First Three-strip Technicolor Feature Film is Indeed a Vanity Fair.



How sharp is Becky?  As sharp as she needs to be, and then some.  But then, early 1800s England is a tough place to be a young woman facing her future, so you might add “feisty” and even “conniving” to the list.  But “sharp”, being her name and all, is, appropriately, the main thing.

1930s acting sensation Miriam Hopkins (Design for Living), in the title role, fully carries Becky Sharp onscreen.  Hopkins’s Sharp is as admirably confident as she is terribly scheming, generating sympathy with her crocodile tears and her ability to manipulate any situation with her turn-on-a-dime waterworks.  In a culture where women find themselves at the mercy of their own born-in class and their own ability to climb the social ladder, one-time lower tiered Becky is an expert success story.  Hopkins’s performance goes a long way in making the character’s selfish mechanizations palatable.

Based upon William Makepeace Thackeray’s 1847 novel, Vanity Fair, Becky Sharp not just re-enacts history (the cynical romance is set around the battle of Waterloo) but is historically significant in its own right for being the first feature-length film shot and released in glorious three-strip Technicolor.  Everything from gala upper-class soirées to simple drawing room are punctuated with eye-popping vibrant fashions.  If Thackeray’s story was a literary version of its own initial subtitle, a “Pen and Pencil Sketches of English Society”, then the film version is a precisely painted panoply rendered on a short canvas.  

As film buffs know, Technicolor is perhaps the height of Hollywood dream life writ large, though the years have not been kind to the delicate surviving elements.  For many years, the true and absolute grandeur of the once-reigning rainbow process was a faded and grainy memory.  Only in recent decades have restoration efforts made it possible to experience a select few Technicolor spectacles the way they were originally intended.  

But, for every Gone with the Wind and The Wizard of Oz that is pristinely time-vaulted, there are many Becky Sharps only now being salvaged, if that.  In this case, though this new Blu-ray edition from KL Studio Classics is an unquestionable keeper, even numerous restorations over the years have not been able to save all of Becky Sharp.  While much of the film, sourced from a brand new 4K restoration from the 35mm nitrate negative & positive separations, looks stunningly impeccable, certain reels were apparently not salvageable.  For the most part, the resulting high definition image passes muster.  Only with the final reel do the visuals take a hard turn into the toilet, shifting from nearly perfect to distractingly deteriorated.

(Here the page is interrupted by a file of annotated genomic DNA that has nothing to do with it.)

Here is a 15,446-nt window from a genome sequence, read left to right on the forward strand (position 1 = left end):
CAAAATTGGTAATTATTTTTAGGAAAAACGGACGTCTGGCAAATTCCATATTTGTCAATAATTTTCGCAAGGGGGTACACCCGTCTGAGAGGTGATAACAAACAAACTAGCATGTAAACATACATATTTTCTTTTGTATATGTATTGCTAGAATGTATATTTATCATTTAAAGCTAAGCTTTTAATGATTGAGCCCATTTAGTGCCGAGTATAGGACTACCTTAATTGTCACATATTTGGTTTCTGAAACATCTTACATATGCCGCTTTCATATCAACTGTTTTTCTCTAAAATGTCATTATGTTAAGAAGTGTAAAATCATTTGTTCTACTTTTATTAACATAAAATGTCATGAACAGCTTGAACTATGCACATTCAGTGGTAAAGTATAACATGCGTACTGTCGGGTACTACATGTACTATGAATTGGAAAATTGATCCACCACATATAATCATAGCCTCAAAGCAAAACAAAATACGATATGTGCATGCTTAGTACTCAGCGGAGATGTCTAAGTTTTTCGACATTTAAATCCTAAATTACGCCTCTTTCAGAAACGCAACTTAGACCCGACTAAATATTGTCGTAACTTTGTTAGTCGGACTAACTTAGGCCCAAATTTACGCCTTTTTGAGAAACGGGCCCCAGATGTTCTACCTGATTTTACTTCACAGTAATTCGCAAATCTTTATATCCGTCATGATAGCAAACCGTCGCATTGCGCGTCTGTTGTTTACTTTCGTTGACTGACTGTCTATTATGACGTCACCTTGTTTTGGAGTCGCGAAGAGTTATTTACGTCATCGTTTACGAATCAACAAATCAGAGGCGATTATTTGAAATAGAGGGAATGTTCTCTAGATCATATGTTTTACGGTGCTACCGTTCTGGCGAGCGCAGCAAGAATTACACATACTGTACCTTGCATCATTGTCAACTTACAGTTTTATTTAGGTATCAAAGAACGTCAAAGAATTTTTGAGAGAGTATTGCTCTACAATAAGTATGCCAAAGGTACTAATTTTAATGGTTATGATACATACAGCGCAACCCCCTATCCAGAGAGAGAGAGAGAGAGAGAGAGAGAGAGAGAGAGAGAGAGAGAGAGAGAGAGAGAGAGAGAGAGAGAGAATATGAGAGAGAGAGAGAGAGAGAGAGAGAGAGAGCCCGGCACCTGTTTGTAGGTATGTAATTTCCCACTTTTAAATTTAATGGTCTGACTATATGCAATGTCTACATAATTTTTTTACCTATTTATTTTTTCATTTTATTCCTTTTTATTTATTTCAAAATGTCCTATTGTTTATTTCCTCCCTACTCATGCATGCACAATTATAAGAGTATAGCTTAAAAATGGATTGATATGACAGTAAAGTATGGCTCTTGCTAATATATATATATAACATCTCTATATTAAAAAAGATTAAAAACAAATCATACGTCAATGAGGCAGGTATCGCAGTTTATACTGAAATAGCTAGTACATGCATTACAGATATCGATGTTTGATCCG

If anyone is truly sharp, it’s the film’s director, Rouben Mamoulian.  Having proven himself a visual storytelling marvel with his 1931 adaptation of Dr. Jekyll and Mr. Hyde, Love Me Tonight the following year, and most pronounced in this case, his groundbreaking acumen on the early talkie, Applause (1929).  With these films, and others, Mamoulian proved that the advent of sound on film was, in fact, not the artistic death of cinema as a visual medium.  

Replacing director Lowell Sherman, who’d fallen sick and then died, Mamoulian is said to have started all over again with Becky Sharp, making the film entirely his own.  Therefore, since no Sherman footage is included, that can’t be the reason why the film falls back on staged and static microphone-favoring actor lineups and whatnot.  Rather, it’s the application of the three-strip Technicolor that he focuses the visual part of his job.  And this is where Mamoulian is so sharp- rather than slather the frame with bright flashy colors just because he can (a garish temptation that many other filmmakers of the time would lean into), he’s quite conservative about it, allowing it to punctuate and underscore the emotional themes- much the way he used bold camera work in his aforementioned work.

Co-starring Frances Dee, Cedric Hardwicke and Nigel Bruce, this modest Pioneer Studios super-production (i.e., lavish sans massive scope; entirely interiors, in fact) isn’t the uneven slog that some say.   Wringing with attitude, courtesy of Hopkins’s spot-on performance, and moving through its years quickly at a taut eighty-four minutes, it’s conceivable that Becky Sharp left some viewers in the dust.  Fortunately, Kino Lorber provides a terrific audio commentary by film historian Jack Theakston.  Theakston’s clearly done his homework, his depth of knowledge engaging and impressive.

As the first sounding of what would become the battle of Waterloo occurs, an upper crust formal gathering hauntingly shifts from obliviousness to denial to panic within seconds, brilliantly depicted with the forceful bursting open of a pair of large balcony doors. Lights are suddenly extinguished, immediately shifting the tone from blissfully cloistered to dimly uncertain.  Mamoulian expertly captures the sudden terror of this imposing violent reality, thus equalizing the wealthy and the main character’s true standing and everything in-between, in one fell swoop.  This most memorable moment alone validates picking up Becky Sharp on Blu-ray, though the rest is plenty pointed, as well.

The images used in this review are credited to DVDBeaver and are taken directly from Kino Lorber’s Blu-ray release.